Communication is the core of the parent/child relationship. Communication makes or breaks connection. It’s not so much what we say but how we say it that conveys meaning to our children. We may intend to teach a lesson or get a point across but our tone of voice and body language determine whether our child hears what we intend or an entirely different message.
“What is it you want?” can be said with genuine curiosity and encouragement or with criticism and judgment. One reading tells the child, What you want is important to me. A different reading says,You are an annoyance and an inconvenience. Leave me alone.
Good communication requires knowing when to ask questions and when to make statements. There are times for each. Usually we pick exactly the wrong time.
Imagine your child is clearly upset, which may show up directly in her emotions or in acting out behavior. This is the time when we want to know what is going on and so we typically ask:
Why are you so angry?
Why did you hit your sister?
Or we cannot avoid the temptation to get our teaching in there:
When are you going to learn to just walk away?
Why do you keep provoking her?
Sometimes we project our own experience and make assumptions with leading questions:
Didn’t that make you feel like you were all alone?
You thought you were being pushed out, didn’t you?
When we want our children to express their emotions, we are tempted to ask questions—the last thing kids want to hear. Questions at this stage can block communication rather than open it, especially when children are not sure how their answers will be received.
Questions feel like a setup to a child leaving him thinking,
Mom doesn’t want to know how I feel, she just wants me to do what she wants.
Do I answer what I think she wants to hear or what I know she doesn’t?
What’s Dad after? Will I get in trouble if I tell the truth?
Instead of blocking communication, we need to build bridges that invite our children to tell us what’s going on—if they know. In order to do that, they need to trust that we are not leading them in the direction that suits our agenda, trust that we can hear something tough and not tell them what to do about it, trust that we will not be dismissive. We teach them to distrust with the following questions:
You can’t talk to him like that. Don’t you know what that will lead to?
Your friend hit you and pushed you down? Oh my darling, are you alright? I’m getting on the phone with his mother right now.
Oh come on, you don’t really feel upset about a silly thing like that, do you?
You do, too, get what you want. Just yesterday we went to the park, remember?
Building bridges for opening up emotionally means statements of understanding and validation. Think period at the end rather than question mark.
It looks like you’re feeling really upset about something. I’d like to know what that’s about.
I bet if I were you, I’d feel pretty confused about what she said.
I wonder if you’re feeling left out. I can imagine that would hurt.
Or simply listen attentively.
If your child feels your genuine concern, your statement is likely to prompt his response and more conversation will follow. If your child doesn’t like to talk or isn’t ready, there is no pressure since you haven’t asked a question. Your statement lets him know that you care.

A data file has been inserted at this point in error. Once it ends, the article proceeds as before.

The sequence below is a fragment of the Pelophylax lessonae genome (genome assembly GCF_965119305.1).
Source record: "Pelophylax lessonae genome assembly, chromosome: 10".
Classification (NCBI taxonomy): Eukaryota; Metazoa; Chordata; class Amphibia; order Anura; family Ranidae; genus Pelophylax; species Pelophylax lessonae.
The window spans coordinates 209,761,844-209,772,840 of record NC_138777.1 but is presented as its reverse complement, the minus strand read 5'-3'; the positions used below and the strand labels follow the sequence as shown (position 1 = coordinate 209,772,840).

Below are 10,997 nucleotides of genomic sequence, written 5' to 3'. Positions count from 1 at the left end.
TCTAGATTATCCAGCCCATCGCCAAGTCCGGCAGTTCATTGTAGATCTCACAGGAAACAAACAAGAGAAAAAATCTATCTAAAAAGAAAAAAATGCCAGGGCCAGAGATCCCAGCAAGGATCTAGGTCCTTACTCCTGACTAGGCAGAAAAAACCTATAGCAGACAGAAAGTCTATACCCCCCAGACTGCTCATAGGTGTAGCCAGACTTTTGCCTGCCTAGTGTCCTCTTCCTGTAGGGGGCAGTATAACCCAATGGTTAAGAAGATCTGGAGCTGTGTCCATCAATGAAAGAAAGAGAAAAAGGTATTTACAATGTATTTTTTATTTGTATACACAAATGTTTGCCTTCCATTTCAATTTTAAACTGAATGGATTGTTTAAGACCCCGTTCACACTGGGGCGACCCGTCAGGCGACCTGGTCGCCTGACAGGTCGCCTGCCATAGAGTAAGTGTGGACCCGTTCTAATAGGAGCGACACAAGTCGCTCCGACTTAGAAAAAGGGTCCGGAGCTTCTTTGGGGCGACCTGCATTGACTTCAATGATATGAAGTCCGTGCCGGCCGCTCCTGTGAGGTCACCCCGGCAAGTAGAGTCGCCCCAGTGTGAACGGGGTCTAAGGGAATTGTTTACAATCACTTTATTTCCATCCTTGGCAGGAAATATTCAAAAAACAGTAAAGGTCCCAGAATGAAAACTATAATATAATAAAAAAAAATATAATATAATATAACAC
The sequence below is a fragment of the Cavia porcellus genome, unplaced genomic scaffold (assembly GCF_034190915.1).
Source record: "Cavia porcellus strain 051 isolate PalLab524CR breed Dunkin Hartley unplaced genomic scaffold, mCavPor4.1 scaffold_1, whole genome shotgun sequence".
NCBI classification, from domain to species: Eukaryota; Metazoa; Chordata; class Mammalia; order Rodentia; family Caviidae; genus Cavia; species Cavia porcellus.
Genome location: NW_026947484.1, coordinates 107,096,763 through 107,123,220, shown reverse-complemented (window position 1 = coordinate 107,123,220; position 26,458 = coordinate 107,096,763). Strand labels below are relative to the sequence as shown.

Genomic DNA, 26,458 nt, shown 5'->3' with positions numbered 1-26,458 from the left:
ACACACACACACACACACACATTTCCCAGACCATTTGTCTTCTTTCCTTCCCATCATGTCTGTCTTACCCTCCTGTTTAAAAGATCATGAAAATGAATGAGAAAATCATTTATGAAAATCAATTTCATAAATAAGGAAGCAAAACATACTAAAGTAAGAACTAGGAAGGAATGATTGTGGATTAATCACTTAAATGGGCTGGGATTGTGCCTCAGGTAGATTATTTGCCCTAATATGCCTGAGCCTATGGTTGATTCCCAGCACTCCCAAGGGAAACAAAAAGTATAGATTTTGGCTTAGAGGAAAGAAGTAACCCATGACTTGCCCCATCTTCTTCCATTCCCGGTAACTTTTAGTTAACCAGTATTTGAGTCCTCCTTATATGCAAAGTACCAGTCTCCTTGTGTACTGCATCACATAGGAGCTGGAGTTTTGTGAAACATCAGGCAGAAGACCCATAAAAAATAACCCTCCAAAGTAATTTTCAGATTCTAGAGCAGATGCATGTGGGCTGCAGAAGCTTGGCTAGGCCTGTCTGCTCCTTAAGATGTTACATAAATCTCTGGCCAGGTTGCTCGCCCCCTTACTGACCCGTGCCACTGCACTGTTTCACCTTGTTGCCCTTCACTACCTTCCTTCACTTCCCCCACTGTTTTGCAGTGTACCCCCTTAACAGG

After connection is made and your child feels understood, it’s time for problem solving. This is the stage when we are most tempted to make statements and tell our children what to do or fix the problem for them.
You need to tell her to stop calling you names.
Just walk away and leave him alone.
Stand up for yourself and give him a good punch in the nose.
If you want to get on the team, I’ll talk to the coach. He owes me one.
Don’t let anyone talk to you like that. I’m calling your teacher.
Instead, it’s best to lead their thought process and guide them toward finding their own solutions.
What is it you want him to do?
What do you think he needs from you in order to do that?
How do you think doing that would work? Would that get you what you want?
If your child is stuck, ask if he’d like your help, but be sure to respect that your solution might not be right for your child.
Do you want my opinion?
When something like that happens to me, I feel better when I say something about it/apologize.
We love to tell our kids what they should do. But when we do, we project ourselves into their experience based on what we would do in their shoes. Not only are we adults with our life experience (usually our justification for directing them), but we are different people. Our children need to know how to solve their problems in ways that work for them, learning through trial and error, so when we’re not in the picture, they can approach a problem feeling strong and confident.
Is there a better life lesson?
Bonnie Harris, MS Ed, director of Connective Parenting, has been a child behavior and parenting specialist for twenty-five years. Based on her highly acclaimed books, When Your Kids Push Your Buttons and Confident Parents, Remarkable Kids: 8 Principles for Raising Kids You’ll Love to Live, Bonnie counsels parents via phone and Skype, teaches parenting workshops, leads professional trainings and speaks internationally. The mother of two grown children, she lives in New Hampshire where she founded The Parent Guidance Center. To learn more, visit her website at www.bonnieharris.com.